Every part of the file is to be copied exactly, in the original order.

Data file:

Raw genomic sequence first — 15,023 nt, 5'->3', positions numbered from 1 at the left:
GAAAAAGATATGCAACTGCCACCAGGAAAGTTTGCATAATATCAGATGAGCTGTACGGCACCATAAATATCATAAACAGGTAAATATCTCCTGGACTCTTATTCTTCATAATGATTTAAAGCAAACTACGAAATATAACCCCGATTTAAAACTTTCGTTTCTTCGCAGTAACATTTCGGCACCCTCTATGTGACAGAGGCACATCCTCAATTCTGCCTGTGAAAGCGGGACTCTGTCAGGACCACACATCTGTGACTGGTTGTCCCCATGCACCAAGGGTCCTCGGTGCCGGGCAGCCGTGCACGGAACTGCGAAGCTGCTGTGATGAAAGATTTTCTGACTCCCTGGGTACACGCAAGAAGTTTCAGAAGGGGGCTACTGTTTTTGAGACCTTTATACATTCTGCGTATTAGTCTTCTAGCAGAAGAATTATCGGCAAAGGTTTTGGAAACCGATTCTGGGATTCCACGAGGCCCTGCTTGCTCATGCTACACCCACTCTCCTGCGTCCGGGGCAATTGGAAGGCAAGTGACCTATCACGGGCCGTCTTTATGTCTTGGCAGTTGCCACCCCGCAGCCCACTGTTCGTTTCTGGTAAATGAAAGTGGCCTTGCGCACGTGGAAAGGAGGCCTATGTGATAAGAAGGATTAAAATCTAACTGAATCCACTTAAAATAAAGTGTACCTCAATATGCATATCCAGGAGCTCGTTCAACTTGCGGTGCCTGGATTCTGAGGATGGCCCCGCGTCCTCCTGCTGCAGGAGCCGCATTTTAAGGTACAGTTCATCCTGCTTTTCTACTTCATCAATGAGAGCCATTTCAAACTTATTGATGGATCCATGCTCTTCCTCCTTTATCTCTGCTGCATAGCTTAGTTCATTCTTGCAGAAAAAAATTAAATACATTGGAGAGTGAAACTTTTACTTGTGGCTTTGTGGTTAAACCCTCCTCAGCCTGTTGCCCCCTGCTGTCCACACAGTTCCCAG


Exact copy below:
Raw genomic sequence first — 15,023 nt, 5'->3', positions numbered from 1 at the left:
GAAAAAGATATGCAACTGCCACCAGGAAAGTTTGCATAATATCAGATGAGCTGTACGGCACCATAAATATCATAAACAGGTAAATATCTCCTGGACTCTTATTCTTCATAATGATTTAAAGCAAACTACGAAATATAACCCCGATTTAAAACTTTCGTTTCTTCGCAGTAACATTTCGGCACCCTCTATGTGACAGAGGCACATCCTCAATTCTGCCTGTGAAAGCGGGACTCTGTCAGGACCACACATCTGTGACTGGTTGTCCCCATGCACCAAGGGTCCTCGGTGCCGGGCAGCCGTGCACGGAACTGCGAAGCTGCTGTGATGAAAGATTTTCTGACTCCCTGGGTACACGCAAGAAGTTTCAGAAGGGGGCTACTGTTTTTGAGACCTTTATACATTCTGCGTATTAGTCTTCTAGCAGAAGAATTATCGGCAAAGGTTTTGGAAACCGATTCTGGGATTCCACGAGGCCCTGCTTGCTCATGCTACACCCACTCTCCTGCGTCCGGGGCAATTGGAAGGCAAGTGACCTATCACGGGCCGTCTTTATGTCTTGGCAGTTGCCACCCCGCAGCCCACTGTTCGTTTCTGGTAAATGAAAGTGGCCTTGCGCACGTGGAAAGGAGGCCTATGTGATAAGAAGGATTAAAATCTAACTGAATCCACTTAAAATAAAGTGTACCTCAATATGCATATCCAGGAGCTCGTTCAACTTGCGGTGCCTGGATTCTGAGGATGGCCCCGCGTCCTCCTGCTGCAGGAGCCGCATTTTAAGGTACAGTTCATCCTGCTTTTCTACTTCATCAATGAGAGCCATTTCAAACTTATTGATGGATCCATGCTCTTCCTCCTTTATCTCTGCTGCATAGCTTAGTTCATTCTTGCAGAAAAAAATTAAATACATTGGAGAGTGAAACTTTTACTTGTGGCTTTGTGGTTAAACCCTCCTCAGCCTGTTGCCCCCTGCTGTCCACACAGTTCCCAG